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Huntsville City Council votes against changing employee disciplinary procedure

Published: Aug. 26, 2021 at 8:53 PM CDT
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HUNTSVILLE, Ala. (WAFF) - The Huntsville City Council voted against a proposal that would allow a city employee to be immediately fired if they committed a felony.

The proposal was introduced at Thursday night’s City Council meeting and not long after former Huntsville police officer William Darby was still considered a city employee with pay after he was convicted of murder. Darby has since resigned from the department and was sentenced to 25 years in prison.

The proposal states: “(A) Indictment for, conviction of, or commission of, an act which would constitute, (1) a felony or (2) a crime involving moral turpitude; conviction of, or the commission of an act which would constitute a misdemeanor which reflects unfavorably upon the employee’s character or his/her effectiveness in the job; however, a conviction of a felony during employment is cause for immediate termination upon rendering of the verdict and a department hearing will not be conducted.”

The big question was is this ordinance constitutional? Councilmember Frances Akridge asked that exact question to Attorney David Canupp. He replied he would not advise the city to move forward with the ordinance.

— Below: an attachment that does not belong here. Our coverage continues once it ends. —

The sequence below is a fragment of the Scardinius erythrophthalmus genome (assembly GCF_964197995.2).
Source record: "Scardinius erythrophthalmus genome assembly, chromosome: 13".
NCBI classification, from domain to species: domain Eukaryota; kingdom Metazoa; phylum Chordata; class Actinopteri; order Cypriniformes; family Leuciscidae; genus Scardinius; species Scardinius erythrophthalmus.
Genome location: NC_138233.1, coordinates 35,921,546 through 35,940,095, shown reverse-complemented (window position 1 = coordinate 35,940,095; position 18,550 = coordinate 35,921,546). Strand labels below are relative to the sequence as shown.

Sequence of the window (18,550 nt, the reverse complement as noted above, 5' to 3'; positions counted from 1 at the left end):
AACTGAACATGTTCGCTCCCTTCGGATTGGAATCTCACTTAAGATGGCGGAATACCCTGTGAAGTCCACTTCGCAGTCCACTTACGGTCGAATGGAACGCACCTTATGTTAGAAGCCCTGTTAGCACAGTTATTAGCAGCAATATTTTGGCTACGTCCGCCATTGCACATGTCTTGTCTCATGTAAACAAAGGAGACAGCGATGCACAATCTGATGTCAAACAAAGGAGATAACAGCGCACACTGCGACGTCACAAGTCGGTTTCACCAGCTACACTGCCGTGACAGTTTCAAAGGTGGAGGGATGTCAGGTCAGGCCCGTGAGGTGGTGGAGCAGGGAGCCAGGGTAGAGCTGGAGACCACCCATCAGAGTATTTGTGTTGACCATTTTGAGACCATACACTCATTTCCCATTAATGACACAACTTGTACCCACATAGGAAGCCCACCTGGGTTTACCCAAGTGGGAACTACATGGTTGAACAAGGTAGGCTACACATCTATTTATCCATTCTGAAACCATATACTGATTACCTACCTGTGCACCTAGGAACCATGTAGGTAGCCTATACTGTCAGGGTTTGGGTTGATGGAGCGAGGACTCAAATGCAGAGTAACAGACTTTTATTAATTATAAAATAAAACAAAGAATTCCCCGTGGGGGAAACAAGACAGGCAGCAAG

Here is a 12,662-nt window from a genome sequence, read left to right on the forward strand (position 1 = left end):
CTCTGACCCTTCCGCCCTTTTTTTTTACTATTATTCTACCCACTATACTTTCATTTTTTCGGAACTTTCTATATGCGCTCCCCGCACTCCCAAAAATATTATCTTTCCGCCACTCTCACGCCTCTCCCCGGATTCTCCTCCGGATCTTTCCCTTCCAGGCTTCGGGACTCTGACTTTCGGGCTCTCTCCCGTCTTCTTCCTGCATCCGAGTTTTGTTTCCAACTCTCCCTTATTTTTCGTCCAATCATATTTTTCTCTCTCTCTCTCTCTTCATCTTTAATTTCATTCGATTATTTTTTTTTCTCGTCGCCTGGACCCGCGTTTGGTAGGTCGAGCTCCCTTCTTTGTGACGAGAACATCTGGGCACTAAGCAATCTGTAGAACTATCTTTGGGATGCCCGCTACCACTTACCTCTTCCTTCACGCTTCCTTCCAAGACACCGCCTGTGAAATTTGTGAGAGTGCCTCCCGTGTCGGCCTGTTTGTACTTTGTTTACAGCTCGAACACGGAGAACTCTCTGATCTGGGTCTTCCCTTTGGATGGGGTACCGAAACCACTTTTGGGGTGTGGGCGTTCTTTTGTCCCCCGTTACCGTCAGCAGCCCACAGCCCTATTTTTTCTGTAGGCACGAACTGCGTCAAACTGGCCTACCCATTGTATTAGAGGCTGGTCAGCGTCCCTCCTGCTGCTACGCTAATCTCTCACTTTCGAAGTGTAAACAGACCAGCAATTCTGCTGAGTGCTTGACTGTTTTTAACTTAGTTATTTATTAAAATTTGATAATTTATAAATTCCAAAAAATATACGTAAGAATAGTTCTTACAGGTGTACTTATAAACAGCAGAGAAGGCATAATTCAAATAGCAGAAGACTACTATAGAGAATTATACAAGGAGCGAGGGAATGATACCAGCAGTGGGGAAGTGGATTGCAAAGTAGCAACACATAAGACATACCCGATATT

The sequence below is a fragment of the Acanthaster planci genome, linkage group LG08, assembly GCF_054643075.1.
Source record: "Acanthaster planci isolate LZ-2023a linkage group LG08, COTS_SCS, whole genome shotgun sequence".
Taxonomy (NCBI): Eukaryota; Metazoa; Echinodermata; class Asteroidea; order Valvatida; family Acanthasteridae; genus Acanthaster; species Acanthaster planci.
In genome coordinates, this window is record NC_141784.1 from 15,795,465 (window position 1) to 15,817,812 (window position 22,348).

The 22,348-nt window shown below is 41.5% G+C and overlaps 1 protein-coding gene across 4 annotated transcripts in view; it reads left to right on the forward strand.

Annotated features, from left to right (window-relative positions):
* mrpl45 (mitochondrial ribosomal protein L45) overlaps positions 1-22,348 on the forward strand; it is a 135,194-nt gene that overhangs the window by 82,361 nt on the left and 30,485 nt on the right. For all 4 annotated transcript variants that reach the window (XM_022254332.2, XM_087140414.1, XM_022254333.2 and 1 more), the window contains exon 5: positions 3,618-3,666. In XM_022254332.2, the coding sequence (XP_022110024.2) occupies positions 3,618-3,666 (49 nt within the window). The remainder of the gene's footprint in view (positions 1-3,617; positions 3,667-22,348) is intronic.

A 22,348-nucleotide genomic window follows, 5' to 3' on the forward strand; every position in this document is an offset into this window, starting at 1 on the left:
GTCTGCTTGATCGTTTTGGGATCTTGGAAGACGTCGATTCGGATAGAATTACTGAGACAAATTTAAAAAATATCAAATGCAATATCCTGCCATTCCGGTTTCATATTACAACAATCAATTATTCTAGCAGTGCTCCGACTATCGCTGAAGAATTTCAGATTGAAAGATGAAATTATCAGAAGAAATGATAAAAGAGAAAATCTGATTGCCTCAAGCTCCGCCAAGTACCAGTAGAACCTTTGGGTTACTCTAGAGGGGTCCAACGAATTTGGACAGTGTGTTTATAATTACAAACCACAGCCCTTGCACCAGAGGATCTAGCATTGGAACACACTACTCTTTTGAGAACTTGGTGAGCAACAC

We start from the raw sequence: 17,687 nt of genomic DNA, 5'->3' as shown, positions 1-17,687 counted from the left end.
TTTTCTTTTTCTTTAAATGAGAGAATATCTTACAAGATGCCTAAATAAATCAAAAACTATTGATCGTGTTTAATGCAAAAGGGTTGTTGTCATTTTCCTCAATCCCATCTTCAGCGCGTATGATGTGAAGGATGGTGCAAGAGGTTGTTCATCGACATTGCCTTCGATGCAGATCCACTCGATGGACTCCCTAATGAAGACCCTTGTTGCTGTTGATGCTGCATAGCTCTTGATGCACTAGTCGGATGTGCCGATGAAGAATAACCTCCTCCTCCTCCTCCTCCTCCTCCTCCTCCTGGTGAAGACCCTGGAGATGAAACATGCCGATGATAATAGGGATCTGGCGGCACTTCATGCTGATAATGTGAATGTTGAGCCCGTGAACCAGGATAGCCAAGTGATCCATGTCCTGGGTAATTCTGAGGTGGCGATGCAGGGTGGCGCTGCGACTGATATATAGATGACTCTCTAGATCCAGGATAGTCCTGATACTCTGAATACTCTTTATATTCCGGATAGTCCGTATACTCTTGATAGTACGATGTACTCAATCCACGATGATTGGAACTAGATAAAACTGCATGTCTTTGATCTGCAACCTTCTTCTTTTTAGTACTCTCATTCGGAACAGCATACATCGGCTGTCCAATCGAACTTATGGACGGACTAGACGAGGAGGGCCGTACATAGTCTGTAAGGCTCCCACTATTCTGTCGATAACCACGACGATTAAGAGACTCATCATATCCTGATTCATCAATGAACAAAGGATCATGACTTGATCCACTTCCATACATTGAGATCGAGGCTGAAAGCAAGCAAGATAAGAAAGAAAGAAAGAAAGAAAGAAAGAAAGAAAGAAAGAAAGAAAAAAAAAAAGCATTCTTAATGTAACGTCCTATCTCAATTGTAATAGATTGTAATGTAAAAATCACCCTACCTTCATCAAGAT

So, there will be no change to the employee disciplinary procedure. Canupp’s reasoning being it conflicts with existing law.

Based on a Supreme Court decision called Loudermill, no matter how bad the offense of a public employee is, they have a right to a hearing before and after they are terminated. There is also an Alabama state law that says law enforcement officers are required to have a hearing before they are terminated or even suspended and after.

Attorney Canupp says the city would run into problems if this passed. But, a hearing could be expedited in the future.

“We do have to balance an employee’s right to due process. We do have the right to suspend or even terminate employees who are indicted for a felony. The personnel manual does give that authority, What we should be careful about it is adding something that takes away the right of a hearing because we may run into some problems,” said Canupp.

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